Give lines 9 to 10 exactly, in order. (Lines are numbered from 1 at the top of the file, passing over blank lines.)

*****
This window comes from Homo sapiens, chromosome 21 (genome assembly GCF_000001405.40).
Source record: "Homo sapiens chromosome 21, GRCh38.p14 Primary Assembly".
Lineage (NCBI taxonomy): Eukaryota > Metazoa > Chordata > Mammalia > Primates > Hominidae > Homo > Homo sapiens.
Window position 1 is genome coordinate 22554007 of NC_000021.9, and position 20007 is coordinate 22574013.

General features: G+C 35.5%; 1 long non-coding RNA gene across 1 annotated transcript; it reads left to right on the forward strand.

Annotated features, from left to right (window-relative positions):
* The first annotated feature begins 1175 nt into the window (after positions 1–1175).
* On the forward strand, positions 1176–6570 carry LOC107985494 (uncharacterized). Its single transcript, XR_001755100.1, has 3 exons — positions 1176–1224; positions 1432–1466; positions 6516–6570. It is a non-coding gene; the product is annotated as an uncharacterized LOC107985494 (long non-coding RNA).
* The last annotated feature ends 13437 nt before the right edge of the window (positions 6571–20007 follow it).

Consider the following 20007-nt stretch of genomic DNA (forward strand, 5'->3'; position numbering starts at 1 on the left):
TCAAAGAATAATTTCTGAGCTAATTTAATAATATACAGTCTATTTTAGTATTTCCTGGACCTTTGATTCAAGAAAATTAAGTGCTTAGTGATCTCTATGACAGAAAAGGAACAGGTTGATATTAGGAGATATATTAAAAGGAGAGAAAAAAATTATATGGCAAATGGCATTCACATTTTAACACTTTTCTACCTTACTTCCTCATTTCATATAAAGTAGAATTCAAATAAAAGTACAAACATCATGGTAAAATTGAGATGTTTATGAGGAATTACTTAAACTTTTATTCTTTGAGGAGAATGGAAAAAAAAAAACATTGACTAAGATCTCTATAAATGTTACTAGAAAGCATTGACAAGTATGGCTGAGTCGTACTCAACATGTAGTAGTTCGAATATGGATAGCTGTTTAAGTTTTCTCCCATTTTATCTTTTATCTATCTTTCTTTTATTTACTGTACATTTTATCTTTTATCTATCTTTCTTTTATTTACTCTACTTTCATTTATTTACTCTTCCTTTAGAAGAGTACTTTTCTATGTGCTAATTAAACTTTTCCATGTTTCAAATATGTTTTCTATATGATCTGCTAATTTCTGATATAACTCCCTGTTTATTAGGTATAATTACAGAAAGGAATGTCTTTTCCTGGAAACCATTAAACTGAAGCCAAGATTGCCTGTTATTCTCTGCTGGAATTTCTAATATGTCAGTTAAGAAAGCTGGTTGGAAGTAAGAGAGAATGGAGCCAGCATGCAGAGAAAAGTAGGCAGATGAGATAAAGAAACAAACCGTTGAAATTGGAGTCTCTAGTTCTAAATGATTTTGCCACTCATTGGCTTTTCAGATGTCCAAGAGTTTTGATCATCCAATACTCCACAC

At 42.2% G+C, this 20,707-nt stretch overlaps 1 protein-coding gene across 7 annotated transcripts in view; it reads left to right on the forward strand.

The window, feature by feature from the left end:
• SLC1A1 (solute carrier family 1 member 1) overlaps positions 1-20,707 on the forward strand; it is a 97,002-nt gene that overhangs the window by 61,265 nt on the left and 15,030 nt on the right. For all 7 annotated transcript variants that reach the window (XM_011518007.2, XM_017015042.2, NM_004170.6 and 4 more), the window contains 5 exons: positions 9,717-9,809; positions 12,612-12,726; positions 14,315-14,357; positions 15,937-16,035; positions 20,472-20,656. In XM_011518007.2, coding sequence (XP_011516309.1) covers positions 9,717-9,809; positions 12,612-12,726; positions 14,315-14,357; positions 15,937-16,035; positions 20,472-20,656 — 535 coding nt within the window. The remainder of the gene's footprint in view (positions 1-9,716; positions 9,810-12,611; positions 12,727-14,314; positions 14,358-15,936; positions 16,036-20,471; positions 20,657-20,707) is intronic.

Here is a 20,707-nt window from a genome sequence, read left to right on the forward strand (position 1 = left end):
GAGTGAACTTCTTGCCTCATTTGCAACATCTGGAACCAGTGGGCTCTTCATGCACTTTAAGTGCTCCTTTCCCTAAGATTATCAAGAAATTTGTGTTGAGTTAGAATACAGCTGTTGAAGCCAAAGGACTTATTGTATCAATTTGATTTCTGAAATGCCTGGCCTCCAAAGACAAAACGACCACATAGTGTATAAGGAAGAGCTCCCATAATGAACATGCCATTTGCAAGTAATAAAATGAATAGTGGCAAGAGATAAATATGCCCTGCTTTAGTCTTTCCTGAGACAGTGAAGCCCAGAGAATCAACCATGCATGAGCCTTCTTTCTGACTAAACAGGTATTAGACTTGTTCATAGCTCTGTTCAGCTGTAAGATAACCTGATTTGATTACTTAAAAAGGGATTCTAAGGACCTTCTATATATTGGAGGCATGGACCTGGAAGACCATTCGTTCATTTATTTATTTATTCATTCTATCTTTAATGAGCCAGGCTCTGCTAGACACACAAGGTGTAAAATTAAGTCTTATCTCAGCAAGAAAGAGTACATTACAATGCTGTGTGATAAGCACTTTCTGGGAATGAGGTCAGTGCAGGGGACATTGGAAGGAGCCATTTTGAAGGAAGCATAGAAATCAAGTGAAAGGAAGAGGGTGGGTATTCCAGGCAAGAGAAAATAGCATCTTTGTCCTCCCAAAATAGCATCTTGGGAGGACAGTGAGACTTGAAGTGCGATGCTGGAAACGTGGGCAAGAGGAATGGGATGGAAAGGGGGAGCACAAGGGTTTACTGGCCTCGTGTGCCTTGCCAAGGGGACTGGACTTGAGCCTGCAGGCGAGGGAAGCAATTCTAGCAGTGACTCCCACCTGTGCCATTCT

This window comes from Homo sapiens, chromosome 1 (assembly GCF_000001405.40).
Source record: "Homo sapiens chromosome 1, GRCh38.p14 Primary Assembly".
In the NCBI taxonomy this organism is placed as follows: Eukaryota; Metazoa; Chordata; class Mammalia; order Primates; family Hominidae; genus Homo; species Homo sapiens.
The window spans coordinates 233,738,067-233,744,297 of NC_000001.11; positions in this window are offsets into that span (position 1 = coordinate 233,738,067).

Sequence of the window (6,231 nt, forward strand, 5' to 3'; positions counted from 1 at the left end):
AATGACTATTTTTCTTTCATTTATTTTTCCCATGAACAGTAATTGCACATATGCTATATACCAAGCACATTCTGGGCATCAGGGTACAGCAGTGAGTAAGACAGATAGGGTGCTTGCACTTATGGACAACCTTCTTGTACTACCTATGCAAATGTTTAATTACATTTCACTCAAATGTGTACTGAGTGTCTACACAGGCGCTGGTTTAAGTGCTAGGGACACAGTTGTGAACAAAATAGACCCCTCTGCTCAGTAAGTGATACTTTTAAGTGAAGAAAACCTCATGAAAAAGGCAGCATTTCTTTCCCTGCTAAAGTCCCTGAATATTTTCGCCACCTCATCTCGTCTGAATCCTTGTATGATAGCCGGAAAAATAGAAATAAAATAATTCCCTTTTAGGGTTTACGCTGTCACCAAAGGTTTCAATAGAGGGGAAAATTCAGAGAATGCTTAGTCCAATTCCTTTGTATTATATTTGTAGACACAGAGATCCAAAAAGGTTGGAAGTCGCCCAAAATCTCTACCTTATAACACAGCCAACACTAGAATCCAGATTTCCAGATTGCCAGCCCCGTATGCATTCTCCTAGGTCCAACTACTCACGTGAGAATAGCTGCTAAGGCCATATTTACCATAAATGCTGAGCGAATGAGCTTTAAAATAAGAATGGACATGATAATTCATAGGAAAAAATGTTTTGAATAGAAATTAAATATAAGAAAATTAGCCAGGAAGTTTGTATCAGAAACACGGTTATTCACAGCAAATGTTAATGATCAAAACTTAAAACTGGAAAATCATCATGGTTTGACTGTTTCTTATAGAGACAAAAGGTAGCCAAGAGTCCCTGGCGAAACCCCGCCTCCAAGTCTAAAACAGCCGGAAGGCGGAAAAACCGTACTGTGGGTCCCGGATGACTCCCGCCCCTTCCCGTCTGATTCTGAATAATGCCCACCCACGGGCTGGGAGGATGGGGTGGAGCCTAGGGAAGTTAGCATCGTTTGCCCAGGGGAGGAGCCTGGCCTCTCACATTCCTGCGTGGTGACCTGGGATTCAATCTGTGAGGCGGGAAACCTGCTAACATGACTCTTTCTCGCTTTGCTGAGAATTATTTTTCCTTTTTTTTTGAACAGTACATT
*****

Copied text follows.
* The last annotated feature ends 13437 nt before the right edge of the window (positions 6571–20007 follow it).

Consider the following 20007-nt stretch of genomic DNA (forward strand, 5'->3'; position numbering starts at 1 on the left):